In 1920, two Australian citizens (Paul McGuiness and Hudson Wilmot Fysh) back from their duty during the Great War, began to operate an Australian built Avro 504K featuring significant changes from UK's standard production aircraft, of which a 100 hp Sunbeam Dyak inline engine in replacement to the standard rotary engine. The aerial services started as the "Queensland And Northern Territories Aerial Service Company Limited". Qantas was born..
In the past, Airfix happened to box a limited amount of that very variant of its well known 1/72 504K kit. Certainly one of the hardest kit to find nowadays, and I'm not even sure that the inline engine section was provided with it.. Anyways I didn't try to get one..
However as I discovered that Hawkeye Models Australia had released a decal sheet for that subject, I couldn't help ordering it right away.. The sheet is available in 1/72 and 1/48, it is pretty well printed the ALPS way and has two marking options for that same aircraft as seen in August 1920 (which I elected to use) or in July 1921, also featuring a different cowling design. The instructions sheet provides some color profiles and pictures of the full scale replica displayed at the domestic terminal of Sydney Kingsford Smith International Airport. It also cites some publications as reference material, which are certainly good and useful documents, however I decided I could do with what is available on the web, of which lots of Sydney Airport replica pictures. As a result I am lacking knowledge of the full story and the model is rather based on a replica than on the real aircraft. No matter how accurate the replica is (and it looks very accurate to me), there are always some minor differences at least.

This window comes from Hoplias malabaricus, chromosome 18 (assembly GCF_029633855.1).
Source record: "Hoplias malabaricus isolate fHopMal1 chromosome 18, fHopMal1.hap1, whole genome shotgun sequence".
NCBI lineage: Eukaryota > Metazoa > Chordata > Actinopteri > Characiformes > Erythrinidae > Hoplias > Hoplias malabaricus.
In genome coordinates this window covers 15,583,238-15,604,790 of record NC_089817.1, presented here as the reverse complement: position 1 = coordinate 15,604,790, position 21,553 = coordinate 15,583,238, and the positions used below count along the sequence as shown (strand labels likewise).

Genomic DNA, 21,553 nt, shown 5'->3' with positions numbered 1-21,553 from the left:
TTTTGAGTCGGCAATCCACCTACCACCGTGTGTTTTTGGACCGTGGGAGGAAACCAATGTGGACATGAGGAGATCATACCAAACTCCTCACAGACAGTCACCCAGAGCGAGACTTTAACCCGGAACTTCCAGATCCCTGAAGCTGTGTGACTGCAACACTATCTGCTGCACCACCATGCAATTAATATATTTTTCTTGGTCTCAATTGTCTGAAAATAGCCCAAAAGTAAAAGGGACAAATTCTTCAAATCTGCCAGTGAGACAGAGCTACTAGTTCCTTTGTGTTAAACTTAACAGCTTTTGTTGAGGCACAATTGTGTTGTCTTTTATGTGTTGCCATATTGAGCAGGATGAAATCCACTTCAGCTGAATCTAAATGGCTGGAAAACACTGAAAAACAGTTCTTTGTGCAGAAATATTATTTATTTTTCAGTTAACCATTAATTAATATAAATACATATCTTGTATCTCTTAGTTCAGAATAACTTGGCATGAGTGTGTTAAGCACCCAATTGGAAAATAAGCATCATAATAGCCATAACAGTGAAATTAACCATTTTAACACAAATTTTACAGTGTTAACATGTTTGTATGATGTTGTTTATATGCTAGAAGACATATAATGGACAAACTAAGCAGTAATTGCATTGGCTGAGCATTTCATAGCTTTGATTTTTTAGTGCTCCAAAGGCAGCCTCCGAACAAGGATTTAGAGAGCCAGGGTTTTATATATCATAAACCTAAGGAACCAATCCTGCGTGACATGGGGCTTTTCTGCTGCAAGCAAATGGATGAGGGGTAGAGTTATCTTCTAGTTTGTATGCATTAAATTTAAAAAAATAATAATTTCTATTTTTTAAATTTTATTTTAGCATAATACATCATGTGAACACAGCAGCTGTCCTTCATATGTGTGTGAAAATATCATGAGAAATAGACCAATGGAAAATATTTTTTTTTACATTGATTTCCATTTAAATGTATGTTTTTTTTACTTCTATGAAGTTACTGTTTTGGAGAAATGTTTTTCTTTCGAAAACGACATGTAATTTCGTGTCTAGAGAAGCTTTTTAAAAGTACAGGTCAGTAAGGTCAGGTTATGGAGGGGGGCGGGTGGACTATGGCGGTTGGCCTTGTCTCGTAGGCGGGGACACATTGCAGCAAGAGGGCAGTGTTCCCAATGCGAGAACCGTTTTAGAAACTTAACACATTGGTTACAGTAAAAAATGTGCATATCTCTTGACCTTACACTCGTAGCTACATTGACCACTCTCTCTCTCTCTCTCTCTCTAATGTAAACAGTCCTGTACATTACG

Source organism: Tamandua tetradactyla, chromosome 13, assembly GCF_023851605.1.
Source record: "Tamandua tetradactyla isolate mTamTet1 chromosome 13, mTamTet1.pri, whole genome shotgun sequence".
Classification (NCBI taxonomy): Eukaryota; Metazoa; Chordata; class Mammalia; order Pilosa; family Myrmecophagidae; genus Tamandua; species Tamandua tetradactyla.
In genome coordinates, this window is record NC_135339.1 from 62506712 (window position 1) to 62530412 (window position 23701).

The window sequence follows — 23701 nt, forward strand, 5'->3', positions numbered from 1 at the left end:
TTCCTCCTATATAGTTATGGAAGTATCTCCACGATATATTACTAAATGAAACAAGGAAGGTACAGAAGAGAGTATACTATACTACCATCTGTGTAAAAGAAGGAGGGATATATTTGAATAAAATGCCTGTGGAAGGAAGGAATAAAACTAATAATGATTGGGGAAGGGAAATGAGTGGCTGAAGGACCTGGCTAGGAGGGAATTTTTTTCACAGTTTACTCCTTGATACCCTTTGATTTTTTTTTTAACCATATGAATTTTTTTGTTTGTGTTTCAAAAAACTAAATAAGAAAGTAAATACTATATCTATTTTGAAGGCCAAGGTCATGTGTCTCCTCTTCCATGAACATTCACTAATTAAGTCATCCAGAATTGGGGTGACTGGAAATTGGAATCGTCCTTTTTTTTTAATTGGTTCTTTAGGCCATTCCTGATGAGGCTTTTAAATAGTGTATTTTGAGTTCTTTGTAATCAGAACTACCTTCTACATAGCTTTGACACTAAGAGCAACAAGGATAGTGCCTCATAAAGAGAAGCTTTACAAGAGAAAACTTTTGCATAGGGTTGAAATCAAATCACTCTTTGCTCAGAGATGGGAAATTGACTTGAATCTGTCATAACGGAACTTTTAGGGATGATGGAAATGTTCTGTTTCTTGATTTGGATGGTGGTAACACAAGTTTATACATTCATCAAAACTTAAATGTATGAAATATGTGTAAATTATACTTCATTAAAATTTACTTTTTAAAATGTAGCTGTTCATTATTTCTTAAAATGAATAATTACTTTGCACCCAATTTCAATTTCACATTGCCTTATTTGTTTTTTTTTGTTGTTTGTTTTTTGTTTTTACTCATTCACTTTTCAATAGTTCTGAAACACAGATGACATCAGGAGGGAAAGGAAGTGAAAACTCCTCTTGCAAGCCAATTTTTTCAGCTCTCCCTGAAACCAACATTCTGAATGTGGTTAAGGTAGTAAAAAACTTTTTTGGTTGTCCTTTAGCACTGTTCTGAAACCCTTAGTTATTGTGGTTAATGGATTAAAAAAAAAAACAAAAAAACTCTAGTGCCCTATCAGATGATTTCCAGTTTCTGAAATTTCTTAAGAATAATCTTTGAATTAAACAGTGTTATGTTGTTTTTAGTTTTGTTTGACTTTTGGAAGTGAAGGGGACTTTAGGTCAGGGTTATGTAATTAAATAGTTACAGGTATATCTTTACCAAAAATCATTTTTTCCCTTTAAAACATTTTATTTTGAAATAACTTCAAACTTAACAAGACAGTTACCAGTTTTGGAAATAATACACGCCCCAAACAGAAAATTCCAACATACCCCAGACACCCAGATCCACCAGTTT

In addition I found a May 1975 issue of "Scale Models" magazine on ebay, which features a comprehensive article about the Airfix build with reference pictures and a 1/72 scale 3 view drawing of the standard 504K. The 3 view drawing by A.A.P. Lloyd is quite impressive for its level of detail and accuracy, and proved extremely useful. I also have to thank fellow modeler Christos G. Psarras for providing me with very helpful 504K pictures and documents.
And as I'm just setting the last hand to this article I discover that a Windsock publication (May/June 2000) features plans for the 504K Dyak... Too late for me to benefit anything from it, the conversion being carried out by pictures only. Nevertheless I assume it well worth a note for anyone interested in the same project.
Now all I had to do was to acquire the suitable kit to convert. The Airfix blister pack, and the Amodel kit I purchased them both. In fact, the Amodel kit seems a copy of the Airfix one (same ugly pilots, lack of fuselage depth) with some improvements (seats, ribbing detail, separated lower wings) and...worsenings...(thickers parts, atrocious stitching lines, warping, and other low pressure moulding flaws).
Construction: The fuselage was almost entirely scratchbuilt except the use of Amodel fuselage sides and seats. The remainder was built from sheet styrene and milliput. Following "Scale Models"'s article I built the turtle deck by embossing a piece of thin styrene. Wrongly located footrests were filled and rebuilt at correct locations.